Introducing the Soviet naval officer whose actions likely prevented an all-out nuclear war, Vasili Arkhipov.
Heroes of Progress, Pt. 42: Vasili Arkhipov
Today marks the 42nd installment in a series of articles by HumanProgress.org titled Heroes of Progress. This bi-weekly column provides a short introduction to heroes who have made an extraordinary contribution to the well-being of humanity. You can find the 41st part of this series here.
This week, our hero is Vasili Arkhipov–a Soviet naval officer who refused to allow a Soviet nuclear strike on a U.S. aircraft carrier during the 1962 Cuban Missile Crisis. Arkhipov’s actions likely prevented an all-out nuclear war, the consequences of which would have included the deaths of millions, if not billions, of innocent people, a collapse of many nation states and their economies, and an enormous amount of environmental damage. Aptly, the U.S. National Security Archive has dubbed Arkhipov a man who “saved the world.”
Vasili Arkhipov was born on January 30, 1926, to a peasant family in Staraya Kupavna – a small town on the outskirts of Moscow. After a typical public-school education, Arkhipov enrolled in the Pacific Higher Naval School – a facility that trained Soviet naval officers in 1942. Arkhipov first saw military action during the Soviet-Japanese War in August 1945, when he served aboard a minesweeper. In 1947, Arkhipov graduated from naval school and went on to serve on submarine vessels in the Black Sea and the Baltic.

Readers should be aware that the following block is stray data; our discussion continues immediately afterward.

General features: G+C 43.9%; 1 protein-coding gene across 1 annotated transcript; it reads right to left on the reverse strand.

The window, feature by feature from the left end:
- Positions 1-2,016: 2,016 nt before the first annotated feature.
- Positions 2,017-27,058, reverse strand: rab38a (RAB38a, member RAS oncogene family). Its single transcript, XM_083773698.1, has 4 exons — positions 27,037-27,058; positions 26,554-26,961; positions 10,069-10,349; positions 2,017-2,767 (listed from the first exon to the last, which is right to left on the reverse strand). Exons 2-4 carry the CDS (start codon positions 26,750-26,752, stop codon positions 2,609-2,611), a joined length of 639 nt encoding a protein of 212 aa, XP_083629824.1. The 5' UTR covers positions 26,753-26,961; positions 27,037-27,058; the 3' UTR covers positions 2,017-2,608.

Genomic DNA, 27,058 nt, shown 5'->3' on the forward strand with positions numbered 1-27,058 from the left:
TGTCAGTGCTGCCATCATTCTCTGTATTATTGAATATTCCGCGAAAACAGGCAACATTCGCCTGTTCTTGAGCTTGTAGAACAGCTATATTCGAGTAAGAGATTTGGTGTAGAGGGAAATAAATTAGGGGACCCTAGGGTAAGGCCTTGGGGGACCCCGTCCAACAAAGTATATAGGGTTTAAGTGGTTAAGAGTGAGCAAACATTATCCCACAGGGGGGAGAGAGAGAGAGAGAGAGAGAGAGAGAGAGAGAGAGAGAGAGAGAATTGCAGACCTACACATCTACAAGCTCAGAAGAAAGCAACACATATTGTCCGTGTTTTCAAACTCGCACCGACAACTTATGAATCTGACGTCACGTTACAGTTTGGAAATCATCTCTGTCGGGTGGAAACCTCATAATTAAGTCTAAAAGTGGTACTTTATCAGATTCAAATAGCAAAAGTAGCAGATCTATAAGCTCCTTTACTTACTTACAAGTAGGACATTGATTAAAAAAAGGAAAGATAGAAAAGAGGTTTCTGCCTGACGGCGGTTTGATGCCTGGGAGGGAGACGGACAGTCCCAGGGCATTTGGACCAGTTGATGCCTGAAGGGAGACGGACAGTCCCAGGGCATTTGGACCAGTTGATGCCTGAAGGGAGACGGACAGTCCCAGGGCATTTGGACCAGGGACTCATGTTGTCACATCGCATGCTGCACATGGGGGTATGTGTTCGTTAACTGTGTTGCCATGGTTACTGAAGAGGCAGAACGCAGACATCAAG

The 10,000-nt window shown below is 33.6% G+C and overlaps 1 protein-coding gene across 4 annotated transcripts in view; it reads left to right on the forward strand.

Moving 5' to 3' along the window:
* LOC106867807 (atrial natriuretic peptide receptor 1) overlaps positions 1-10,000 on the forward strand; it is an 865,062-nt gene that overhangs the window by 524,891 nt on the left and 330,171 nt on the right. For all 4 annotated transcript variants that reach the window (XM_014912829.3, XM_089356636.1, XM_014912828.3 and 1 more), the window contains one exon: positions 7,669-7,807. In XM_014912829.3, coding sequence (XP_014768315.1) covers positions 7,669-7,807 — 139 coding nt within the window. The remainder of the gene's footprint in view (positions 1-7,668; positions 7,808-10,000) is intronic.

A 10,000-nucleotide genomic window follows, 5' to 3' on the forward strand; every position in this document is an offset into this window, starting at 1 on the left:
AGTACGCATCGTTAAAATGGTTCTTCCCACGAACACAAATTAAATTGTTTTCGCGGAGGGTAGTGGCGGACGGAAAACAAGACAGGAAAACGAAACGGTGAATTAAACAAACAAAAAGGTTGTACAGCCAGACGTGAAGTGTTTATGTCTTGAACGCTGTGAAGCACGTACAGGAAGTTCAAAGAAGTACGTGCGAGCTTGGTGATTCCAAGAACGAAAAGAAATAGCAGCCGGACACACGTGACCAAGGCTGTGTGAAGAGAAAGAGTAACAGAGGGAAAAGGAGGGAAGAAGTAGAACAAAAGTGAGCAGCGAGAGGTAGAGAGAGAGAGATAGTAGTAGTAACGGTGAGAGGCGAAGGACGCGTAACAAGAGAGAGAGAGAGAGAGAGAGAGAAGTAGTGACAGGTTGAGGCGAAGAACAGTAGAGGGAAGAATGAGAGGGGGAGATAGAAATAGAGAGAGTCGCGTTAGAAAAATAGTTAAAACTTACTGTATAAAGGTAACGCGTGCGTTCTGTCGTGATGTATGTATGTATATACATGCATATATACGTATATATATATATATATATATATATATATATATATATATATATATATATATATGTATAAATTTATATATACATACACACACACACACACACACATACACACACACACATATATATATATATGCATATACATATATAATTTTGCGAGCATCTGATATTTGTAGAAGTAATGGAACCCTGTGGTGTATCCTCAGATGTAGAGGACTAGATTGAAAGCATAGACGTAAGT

In 1961, Arkhipov was appointed as the executive officer of the USSR’s new nuclear ballistic missile submarine (K-19). During its maiden voyage, the submarine’s nuclear cooling system developed a leak that threatened to cause the nuclear reactor to melt down. In the face of a potential mutiny, Arkhipov backed the captain and ordered the engineering crew to develop a technical solution to avoid a nuclear meltdown. The crew were forced to build an emergency coolant system on the fly. The solution required many of the men to work in high levels of radiation for extended periods of time, and although the engineers managed to save the ship and prevent a meltdown, the entire crew, including Arkhipov were irradiated. Due to exposure to high levels of radiation, all the members of the engineering crew died within a month. Yet that momentous event pales in comparison to what Arkhipov experienced the following year.